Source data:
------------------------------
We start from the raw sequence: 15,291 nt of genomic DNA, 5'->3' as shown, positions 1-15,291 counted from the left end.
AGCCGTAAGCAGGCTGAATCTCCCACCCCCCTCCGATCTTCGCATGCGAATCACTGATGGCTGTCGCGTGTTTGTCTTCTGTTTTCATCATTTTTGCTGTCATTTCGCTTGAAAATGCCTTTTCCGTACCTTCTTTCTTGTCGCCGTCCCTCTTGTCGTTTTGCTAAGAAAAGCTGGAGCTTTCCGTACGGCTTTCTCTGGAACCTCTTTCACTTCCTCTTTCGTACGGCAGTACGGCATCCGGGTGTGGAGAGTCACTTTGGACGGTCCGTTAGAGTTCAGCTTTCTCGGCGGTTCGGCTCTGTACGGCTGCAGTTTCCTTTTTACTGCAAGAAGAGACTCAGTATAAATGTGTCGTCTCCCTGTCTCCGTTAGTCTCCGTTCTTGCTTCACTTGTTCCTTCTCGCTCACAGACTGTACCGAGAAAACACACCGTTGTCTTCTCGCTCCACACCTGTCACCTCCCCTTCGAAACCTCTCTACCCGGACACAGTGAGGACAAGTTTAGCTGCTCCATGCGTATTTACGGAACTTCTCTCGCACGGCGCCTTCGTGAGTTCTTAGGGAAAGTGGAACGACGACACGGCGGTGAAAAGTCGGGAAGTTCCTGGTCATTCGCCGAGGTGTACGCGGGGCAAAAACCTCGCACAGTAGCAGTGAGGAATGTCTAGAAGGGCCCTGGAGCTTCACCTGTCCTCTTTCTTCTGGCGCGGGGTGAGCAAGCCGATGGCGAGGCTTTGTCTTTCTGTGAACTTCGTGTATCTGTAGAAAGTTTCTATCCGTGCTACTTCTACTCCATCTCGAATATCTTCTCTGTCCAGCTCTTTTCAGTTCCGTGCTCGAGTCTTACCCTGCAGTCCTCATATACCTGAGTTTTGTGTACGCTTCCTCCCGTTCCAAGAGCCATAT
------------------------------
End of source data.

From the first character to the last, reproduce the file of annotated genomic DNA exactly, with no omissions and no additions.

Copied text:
We start from the raw sequence: 15,291 nt of genomic DNA, 5'->3' as shown, positions 1-15,291 counted from the left end.
AGCCGTAAGCAGGCTGAATCTCCCACCCCCCTCCGATCTTCGCATGCGAATCACTGATGGCTGTCGCGTGTTTGTCTTCTGTTTTCATCATTTTTGCTGTCATTTCGCTTGAAAATGCCTTTTCCGTACCTTCTTTCTTGTCGCCGTCCCTCTTGTCGTTTTGCTAAGAAAAGCTGGAGCTTTCCGTACGGCTTTCTCTGGAACCTCTTTCACTTCCTCTTTCGTACGGCAGTACGGCATCCGGGTGTGGAGAGTCACTTTGGACGGTCCGTTAGAGTTCAGCTTTCTCGGCGGTTCGGCTCTGTACGGCTGCAGTTTCCTTTTTACTGCAAGAAGAGACTCAGTATAAATGTGTCGTCTCCCTGTCTCCGTTAGTCTCCGTTCTTGCTTCACTTGTTCCTTCTCGCTCACAGACTGTACCGAGAAAACACACCGTTGTCTTCTCGCTCCACACCTGTCACCTCCCCTTCGAAACCTCTCTACCCGGACACAGTGAGGACAAGTTTAGCTGCTCCATGCGTATTTACGGAACTTCTCTCGCACGGCGCCTTCGTGAGTTCTTAGGGAAAGTGGAACGACGACACGGCGGTGAAAAGTCGGGAAGTTCCTGGTCATTCGCCGAGGTGTACGCGGGGCAAAAACCTCGCACAGTAGCAGTGAGGAATGTCTAGAAGGGCCCTGGAGCTTCACCTGTCCTCTTTCTTCTGGCGCGGGGTGAGCAAGCCGATGGCGAGGCTTTGTCTTTCTGTGAACTTCGTGTATCTGTAGAAAGTTTCTATCCGTGCTACTTCTACTCCATCTCGAATATCTTCTCTGTCCAGCTCTTTTCAGTTCCGTGCTCGAGTCTTACCCTGCAGTCCTCATATACCTGAGTTTTGTGTACGCTTCCTCCCGTTCCAAGAGCCATAT